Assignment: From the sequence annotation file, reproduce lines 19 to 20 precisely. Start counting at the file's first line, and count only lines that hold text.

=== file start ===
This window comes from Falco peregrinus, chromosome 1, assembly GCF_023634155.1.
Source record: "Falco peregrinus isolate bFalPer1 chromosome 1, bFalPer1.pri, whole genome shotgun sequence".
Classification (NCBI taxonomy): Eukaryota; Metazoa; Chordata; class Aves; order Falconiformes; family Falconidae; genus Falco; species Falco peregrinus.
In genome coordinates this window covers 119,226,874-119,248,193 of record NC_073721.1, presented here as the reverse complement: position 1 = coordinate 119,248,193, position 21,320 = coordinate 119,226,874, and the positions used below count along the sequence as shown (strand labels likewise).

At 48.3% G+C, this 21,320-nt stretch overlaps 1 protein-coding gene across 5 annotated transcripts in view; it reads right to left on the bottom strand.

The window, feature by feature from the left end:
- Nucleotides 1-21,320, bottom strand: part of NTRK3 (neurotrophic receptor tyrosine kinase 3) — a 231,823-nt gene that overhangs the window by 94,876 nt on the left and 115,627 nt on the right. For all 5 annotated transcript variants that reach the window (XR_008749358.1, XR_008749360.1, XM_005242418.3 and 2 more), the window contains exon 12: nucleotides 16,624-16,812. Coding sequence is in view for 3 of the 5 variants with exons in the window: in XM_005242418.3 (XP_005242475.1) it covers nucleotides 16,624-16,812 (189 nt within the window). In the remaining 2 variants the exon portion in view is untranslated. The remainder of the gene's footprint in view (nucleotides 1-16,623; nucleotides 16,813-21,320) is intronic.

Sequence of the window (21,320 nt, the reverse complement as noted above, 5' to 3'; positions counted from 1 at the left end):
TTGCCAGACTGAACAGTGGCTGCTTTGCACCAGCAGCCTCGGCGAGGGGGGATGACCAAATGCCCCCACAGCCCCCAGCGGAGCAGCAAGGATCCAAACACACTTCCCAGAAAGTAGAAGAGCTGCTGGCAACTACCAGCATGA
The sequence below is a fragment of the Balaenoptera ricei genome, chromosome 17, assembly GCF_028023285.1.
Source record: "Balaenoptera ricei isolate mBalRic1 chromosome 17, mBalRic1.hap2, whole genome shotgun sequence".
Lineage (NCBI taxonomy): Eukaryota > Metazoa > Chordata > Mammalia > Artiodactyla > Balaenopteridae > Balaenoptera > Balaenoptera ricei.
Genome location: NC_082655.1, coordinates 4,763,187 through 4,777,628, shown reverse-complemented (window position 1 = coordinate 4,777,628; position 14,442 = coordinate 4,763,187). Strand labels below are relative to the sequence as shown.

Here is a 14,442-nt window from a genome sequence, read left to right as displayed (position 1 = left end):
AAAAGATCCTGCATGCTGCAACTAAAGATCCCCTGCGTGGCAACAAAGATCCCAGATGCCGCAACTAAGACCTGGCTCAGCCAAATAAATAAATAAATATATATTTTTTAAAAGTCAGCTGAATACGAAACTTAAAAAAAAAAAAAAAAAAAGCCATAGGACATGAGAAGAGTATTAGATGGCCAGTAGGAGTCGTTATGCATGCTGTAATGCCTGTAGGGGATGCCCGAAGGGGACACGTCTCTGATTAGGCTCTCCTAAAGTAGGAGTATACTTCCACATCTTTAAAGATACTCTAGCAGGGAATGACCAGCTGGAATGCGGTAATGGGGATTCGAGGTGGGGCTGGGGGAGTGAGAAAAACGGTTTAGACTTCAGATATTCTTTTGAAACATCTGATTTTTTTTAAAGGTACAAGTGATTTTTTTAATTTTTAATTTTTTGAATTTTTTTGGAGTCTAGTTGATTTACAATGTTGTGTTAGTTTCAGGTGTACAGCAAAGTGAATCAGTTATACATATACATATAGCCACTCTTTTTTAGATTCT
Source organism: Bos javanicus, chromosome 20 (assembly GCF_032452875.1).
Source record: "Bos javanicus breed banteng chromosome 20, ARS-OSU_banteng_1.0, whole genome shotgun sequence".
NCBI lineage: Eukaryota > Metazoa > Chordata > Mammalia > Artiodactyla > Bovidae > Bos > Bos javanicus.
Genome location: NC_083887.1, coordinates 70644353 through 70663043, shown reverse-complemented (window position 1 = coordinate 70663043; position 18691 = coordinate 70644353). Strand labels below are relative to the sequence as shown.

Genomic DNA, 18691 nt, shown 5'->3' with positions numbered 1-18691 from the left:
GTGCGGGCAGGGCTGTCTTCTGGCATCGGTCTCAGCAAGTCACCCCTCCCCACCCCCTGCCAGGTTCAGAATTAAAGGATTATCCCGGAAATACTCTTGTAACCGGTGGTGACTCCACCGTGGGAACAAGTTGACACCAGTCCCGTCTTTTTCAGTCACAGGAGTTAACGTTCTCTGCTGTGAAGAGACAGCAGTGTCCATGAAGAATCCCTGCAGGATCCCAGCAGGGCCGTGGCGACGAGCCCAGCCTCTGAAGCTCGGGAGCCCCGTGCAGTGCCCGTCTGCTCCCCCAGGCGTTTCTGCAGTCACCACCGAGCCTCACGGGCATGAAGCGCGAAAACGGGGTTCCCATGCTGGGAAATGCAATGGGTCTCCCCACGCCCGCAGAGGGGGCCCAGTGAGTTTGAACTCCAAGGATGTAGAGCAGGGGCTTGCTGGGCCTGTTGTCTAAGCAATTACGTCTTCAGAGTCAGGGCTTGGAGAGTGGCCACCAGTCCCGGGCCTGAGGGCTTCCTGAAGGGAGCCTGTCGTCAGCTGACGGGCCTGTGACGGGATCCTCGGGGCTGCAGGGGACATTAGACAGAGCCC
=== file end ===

Genome location: NC_083887.1, coordinates 70644353 through 70663043, shown reverse-complemented (window position 1 = coordinate 70663043; position 18691 = coordinate 70644353). Strand labels below are relative to the sequence as shown.

Genomic DNA, 18691 nt, shown 5'->3' with positions numbered 1-18691 from the left: